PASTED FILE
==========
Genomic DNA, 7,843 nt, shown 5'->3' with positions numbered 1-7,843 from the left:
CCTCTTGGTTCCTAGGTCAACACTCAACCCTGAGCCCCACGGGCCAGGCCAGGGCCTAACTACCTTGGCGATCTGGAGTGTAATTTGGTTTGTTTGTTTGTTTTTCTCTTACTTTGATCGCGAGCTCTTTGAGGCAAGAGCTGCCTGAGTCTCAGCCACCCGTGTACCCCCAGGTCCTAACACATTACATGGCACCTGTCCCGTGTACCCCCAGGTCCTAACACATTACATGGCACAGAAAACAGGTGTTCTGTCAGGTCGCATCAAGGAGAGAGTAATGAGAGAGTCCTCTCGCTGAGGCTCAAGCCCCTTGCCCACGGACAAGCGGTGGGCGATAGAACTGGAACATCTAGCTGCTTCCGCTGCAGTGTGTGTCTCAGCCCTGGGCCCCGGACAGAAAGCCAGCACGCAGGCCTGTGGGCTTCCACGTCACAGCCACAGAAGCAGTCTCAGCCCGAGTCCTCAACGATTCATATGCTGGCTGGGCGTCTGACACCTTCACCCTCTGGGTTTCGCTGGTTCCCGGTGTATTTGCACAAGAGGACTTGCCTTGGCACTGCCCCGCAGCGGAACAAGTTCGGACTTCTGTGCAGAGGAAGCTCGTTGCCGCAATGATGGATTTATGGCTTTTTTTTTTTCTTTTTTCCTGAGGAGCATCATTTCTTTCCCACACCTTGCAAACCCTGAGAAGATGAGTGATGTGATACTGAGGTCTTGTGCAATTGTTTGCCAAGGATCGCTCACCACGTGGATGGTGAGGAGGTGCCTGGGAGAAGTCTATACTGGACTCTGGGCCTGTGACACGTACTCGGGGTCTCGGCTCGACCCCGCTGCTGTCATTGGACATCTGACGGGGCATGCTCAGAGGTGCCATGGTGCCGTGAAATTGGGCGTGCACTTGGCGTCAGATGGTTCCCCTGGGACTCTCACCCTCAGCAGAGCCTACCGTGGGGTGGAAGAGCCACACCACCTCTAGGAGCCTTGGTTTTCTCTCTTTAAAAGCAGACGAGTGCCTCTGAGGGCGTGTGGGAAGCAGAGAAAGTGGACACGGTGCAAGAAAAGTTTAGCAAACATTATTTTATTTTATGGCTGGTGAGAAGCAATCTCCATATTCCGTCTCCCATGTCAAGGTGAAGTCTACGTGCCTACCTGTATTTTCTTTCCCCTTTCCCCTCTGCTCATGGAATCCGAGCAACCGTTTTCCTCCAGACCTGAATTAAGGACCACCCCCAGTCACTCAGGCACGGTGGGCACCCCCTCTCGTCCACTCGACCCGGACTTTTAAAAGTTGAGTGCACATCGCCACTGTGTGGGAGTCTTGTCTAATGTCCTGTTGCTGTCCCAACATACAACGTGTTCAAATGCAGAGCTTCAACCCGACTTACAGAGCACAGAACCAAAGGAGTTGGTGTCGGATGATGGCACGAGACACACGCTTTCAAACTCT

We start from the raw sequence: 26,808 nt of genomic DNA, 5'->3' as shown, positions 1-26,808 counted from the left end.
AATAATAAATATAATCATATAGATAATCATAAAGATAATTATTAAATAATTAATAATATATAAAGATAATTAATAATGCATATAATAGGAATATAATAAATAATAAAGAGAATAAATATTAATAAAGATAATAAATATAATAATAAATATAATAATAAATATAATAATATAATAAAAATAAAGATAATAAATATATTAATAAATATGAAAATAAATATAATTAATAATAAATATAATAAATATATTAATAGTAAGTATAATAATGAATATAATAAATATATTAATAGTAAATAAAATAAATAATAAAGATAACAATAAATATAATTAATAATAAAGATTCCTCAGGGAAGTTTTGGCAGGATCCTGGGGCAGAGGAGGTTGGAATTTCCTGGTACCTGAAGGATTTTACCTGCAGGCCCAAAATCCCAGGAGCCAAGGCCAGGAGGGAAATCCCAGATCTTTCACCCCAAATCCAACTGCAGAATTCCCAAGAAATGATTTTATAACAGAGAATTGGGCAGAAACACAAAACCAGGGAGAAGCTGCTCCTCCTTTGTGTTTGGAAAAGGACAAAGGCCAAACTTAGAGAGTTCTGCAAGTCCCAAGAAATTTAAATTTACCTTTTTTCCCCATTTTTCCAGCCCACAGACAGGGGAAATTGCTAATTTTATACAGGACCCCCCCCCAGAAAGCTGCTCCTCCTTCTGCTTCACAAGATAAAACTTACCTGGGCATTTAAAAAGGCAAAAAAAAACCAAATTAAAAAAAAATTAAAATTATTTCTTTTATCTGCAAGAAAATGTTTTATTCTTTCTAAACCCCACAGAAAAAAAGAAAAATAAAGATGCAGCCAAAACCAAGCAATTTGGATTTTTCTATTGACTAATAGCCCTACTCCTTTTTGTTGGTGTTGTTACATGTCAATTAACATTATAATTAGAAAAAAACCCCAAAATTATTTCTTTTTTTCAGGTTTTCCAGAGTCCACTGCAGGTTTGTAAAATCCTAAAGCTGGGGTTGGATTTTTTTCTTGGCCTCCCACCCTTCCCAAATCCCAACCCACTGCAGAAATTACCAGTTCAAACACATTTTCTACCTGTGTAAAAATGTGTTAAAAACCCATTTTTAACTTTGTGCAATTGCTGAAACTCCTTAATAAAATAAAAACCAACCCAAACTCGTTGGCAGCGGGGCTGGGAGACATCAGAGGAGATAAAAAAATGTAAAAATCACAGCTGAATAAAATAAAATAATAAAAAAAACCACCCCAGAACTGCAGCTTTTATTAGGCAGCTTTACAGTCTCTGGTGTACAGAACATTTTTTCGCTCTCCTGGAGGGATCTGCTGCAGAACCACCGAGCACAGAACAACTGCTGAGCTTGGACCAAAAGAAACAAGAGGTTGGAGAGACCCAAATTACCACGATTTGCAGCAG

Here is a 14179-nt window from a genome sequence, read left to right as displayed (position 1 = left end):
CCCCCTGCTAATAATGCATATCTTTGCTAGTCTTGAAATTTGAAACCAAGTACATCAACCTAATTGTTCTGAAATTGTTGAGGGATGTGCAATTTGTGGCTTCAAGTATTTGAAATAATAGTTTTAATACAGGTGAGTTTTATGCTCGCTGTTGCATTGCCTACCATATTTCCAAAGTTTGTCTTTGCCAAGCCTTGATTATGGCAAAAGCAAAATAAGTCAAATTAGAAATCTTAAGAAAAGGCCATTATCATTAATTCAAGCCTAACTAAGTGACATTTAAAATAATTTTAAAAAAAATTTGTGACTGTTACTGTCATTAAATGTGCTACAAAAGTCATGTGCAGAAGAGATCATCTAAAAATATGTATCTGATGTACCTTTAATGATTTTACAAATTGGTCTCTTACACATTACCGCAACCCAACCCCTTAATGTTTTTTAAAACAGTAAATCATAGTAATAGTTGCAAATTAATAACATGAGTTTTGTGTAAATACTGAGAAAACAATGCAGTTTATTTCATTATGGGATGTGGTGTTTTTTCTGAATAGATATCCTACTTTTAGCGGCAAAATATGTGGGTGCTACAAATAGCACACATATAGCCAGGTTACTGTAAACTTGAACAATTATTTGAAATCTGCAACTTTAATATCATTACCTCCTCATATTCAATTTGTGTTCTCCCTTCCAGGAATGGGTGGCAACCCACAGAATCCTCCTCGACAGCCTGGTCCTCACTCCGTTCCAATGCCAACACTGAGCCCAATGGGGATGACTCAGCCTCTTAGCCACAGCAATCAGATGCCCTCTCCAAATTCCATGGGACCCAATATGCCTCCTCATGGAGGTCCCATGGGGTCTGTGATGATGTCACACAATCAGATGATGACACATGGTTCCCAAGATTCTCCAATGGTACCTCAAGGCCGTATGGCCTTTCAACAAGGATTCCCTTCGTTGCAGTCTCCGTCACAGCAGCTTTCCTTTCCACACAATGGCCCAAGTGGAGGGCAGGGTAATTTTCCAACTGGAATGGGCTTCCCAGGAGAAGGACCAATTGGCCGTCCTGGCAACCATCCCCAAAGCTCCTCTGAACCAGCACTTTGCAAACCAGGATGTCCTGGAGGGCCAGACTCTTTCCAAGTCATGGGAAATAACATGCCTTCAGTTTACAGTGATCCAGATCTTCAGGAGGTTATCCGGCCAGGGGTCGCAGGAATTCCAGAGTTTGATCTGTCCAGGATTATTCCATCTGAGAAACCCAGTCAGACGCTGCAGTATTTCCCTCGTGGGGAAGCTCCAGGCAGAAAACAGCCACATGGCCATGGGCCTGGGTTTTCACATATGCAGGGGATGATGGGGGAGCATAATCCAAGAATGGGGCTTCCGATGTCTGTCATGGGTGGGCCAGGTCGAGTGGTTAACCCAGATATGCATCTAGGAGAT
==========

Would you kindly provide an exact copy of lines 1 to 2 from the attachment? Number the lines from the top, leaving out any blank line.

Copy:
Genomic DNA, 7,843 nt, shown 5'->3' with positions numbered 1-7,843 from the left:
CCTCTTGGTTCCTAGGTCAACACTCAACCCTGAGCCCCACGGGCCAGGCCAGGGCCTAACTACCTTGGCGATCTGGAGTGTAATTTGGTTTGTTTGTTTGTTTTTCTCTTACTTTGATCGCGAGCTCTTTGAGGCAAGAGCTGCCTGAGTCTCAGCCACCCGTGTACCCCCAGGTCCTAACACATTACATGGCACCTGTCCCGTGTACCCCCAGGTCCTAACACATTACATGGCACAGAAAACAGGTGTTCTGTCAGGTCGCATCAAGGAGAGAGTAATGAGAGAGTCCTCTCGCTGAGGCTCAAGCCCCTTGCCCACGGACAAGCGGTGGGCGATAGAACTGGAACATCTAGCTGCTTCCGCTGCAGTGTGTGTCTCAGCCCTGGGCCCCGGACAGAAAGCCAGCACGCAGGCCTGTGGGCTTCCACGTCACAGCCACAGAAGCAGTCTCAGCCCGAGTCCTCAACGATTCATATGCTGGCTGGGCGTCTGACACCTTCACCCTCTGGGTTTCGCTGGTTCCCGGTGTATTTGCACAAGAGGACTTGCCTTGGCACTGCCCCGCAGCGGAACAAGTTCGGACTTCTGTGCAGAGGAAGCTCGTTGCCGCAATGATGGATTTATGGCTTTTTTTTTTTCTTTTTTCCTGAGGAGCATCATTTCTTTCCCACACCTTGCAAACCCTGAGAAGATGAGTGATGTGATACTGAGGTCTTGTGCAATTGTTTGCCAAGGATCGCTCACCACGTGGATGGTGAGGAGGTGCCTGGGAGAAGTCTATACTGGACTCTGGGCCTGTGACACGTACTCGGGGTCTCGGCTCGACCCCGCTGCTGTCATTGGACATCTGACGGGGCATGCTCAGAGGTGCCATGGTGCCGTGAAATTGGGCGTGCACTTGGCGTCAGATGGTTCCCCTGGGACTCTCACCCTCAGCAGAGCCTACCGTGGGGTGGAAGAGCCACACCACCTCTAGGAGCCTTGGTTTTCTCTCTTTAAAAGCAGACGAGTGCCTCTGAGGGCGTGTGGGAAGCAGAGAAAGTGGACACGGTGCAAGAAAAGTTTAGCAAACATTATTTTATTTTATGGCTGGTGAGAAGCAATCTCCATATTCCGTCTCCCATGTCAAGGTGAAGTCTACGTGCCTACCTGTATTTTCTTTCCCCTTTCCCCTCTGCTCATGGAATCCGAGCAACCGTTTTCCTCCAGACCTGAATTAAGGACCACCCCCAGTCACTCAGGCACGGTGGGCACCCCCTCTCGTCCACTCGACCCGGACTTTTAAAAGTTGAGTGCACATCGCCACTGTGTGGGAGTCTTGTCTAATGTCCTGTTGCTGTCCCAACATACAACGTGTTCAAATGCAGAGCTTCAACCCGACTTACAGAGCACAGAACCAAAGGAGTTGGTGTCGGATGATGGCACGAGACACACGCTTTCAAACTCT